A member of the Dutch Parliament who was banned last week from entering thebecause of his inflammatory anti-Islamic views is about to be welcomed to the United States by some notable conservatives.
– who has publicly compared the Koran to “Mein Kampf” – is scheduled to make public appearances in Washington next week, including a Feb. 27 press conference at the National Press Club. Wilders is seeking to promote his movie “Fitna,” an incendiary short documentary film that depicts as a of terrorists.
The chief sponsor of Wilders’s National Press Club event is Frank Gaffney, a former Reagan administration Pentagon official who now runs the Center for Security Policy, a prominent neoconservative think tank. Others who hope to meet with Wilders include David Horowitz, a well-known conservative activist who promotes campaigns to fight Islamic extremism.
But Wilders’s U.S. tour seems to be testing the limits of free speech even among hard-core conservatives. Some seem to be keeping their distance – apparently fearful of associating with a right-wing political figure widely seen in Europe as a dangerous extremist and self-promoter. The organizers of next week’s Conservative Political Action Conference (CPAC) in Washington – a splashy gathering with prominent speakers like GOP Chair Michael Steele and former presidential candidate Mike Huckabee – have yet to decide whether Wilders will be welcome to speak.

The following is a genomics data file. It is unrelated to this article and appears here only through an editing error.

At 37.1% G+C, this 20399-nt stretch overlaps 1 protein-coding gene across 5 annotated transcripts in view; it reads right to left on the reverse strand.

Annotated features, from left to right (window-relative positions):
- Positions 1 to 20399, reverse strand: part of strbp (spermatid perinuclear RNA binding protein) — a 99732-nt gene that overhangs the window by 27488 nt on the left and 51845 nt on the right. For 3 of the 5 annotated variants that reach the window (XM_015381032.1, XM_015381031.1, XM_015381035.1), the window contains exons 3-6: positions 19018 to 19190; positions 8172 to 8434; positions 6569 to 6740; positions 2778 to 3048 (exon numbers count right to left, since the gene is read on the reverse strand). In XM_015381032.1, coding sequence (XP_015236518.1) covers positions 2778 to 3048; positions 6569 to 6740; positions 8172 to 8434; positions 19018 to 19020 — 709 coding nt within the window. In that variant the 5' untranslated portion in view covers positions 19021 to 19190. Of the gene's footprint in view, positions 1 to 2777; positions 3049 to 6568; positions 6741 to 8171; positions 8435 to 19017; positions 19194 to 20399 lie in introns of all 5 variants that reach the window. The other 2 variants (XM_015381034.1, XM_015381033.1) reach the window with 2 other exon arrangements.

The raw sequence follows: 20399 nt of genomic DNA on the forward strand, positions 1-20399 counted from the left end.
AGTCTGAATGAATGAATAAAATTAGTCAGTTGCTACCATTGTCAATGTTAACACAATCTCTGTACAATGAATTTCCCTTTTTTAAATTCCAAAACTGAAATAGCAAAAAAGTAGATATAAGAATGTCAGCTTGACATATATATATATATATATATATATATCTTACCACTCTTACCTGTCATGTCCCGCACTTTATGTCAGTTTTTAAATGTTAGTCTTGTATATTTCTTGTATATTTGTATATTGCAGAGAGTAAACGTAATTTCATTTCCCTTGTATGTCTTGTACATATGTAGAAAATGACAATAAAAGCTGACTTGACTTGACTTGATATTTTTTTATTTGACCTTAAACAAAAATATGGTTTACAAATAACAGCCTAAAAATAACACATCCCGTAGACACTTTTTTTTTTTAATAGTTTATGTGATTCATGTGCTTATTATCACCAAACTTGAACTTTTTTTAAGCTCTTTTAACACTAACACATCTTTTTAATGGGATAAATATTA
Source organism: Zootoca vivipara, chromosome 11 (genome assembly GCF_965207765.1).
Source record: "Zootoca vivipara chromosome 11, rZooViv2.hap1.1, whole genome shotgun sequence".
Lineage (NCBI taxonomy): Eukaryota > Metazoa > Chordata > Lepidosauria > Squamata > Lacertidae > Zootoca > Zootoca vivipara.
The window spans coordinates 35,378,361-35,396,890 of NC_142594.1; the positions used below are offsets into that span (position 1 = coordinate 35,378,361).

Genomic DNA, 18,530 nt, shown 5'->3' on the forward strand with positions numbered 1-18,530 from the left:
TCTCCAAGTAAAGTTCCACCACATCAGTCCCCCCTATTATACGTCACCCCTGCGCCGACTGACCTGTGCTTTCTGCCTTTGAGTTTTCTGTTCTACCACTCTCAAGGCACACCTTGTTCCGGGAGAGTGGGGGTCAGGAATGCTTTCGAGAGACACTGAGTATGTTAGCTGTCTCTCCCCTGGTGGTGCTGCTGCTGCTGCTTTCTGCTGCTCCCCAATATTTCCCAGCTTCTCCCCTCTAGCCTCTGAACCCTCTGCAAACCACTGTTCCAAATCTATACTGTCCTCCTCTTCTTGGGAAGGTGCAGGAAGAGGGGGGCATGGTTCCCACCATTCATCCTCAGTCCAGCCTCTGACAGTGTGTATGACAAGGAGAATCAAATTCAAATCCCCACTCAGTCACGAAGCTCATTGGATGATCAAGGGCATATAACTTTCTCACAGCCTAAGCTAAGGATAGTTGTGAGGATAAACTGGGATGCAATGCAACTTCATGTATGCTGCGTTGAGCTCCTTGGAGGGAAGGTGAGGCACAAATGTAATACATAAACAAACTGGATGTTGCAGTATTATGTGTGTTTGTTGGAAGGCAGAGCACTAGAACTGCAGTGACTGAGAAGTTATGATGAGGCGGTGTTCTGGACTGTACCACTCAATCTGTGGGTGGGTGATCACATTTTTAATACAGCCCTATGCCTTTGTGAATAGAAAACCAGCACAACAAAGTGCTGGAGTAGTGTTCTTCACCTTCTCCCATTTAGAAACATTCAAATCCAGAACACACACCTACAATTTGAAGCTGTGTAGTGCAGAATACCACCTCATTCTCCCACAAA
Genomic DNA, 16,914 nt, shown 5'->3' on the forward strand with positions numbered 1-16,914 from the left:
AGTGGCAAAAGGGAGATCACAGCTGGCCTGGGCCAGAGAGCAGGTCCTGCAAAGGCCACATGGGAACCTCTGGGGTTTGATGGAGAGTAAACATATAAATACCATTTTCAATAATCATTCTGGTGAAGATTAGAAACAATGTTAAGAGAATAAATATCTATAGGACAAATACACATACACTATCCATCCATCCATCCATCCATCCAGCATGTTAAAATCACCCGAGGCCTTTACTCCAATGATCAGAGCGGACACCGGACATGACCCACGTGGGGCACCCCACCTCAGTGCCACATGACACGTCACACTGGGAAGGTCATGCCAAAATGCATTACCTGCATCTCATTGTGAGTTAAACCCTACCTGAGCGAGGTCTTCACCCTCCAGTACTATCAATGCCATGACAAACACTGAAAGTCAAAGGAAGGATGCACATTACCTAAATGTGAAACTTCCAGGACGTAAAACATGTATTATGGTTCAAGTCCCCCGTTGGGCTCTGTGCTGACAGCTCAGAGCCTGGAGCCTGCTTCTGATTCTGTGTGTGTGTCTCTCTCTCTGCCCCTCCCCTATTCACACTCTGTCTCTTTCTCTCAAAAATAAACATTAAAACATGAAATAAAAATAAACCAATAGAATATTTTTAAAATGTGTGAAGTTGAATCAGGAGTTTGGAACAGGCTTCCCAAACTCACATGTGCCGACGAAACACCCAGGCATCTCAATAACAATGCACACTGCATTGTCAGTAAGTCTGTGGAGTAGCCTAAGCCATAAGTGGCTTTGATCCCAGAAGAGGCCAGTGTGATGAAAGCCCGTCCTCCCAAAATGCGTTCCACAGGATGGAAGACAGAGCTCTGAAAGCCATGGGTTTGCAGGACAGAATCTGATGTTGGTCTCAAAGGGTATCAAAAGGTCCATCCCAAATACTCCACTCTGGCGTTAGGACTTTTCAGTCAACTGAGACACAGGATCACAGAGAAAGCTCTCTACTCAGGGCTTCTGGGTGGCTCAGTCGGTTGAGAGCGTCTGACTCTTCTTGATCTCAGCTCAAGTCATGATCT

David Keene, the president of The American Conservative Union and an organizer of the conference, at first told NEWSWEEK that he could not accommodate Wilders because all the speaking slots were booked. But after conferring with Gaffney over the weekend, he said he would seek to find time for a brief presentation. “If we can free up five or 10 minutes, we’ll see if we can let him speak,” Keene said.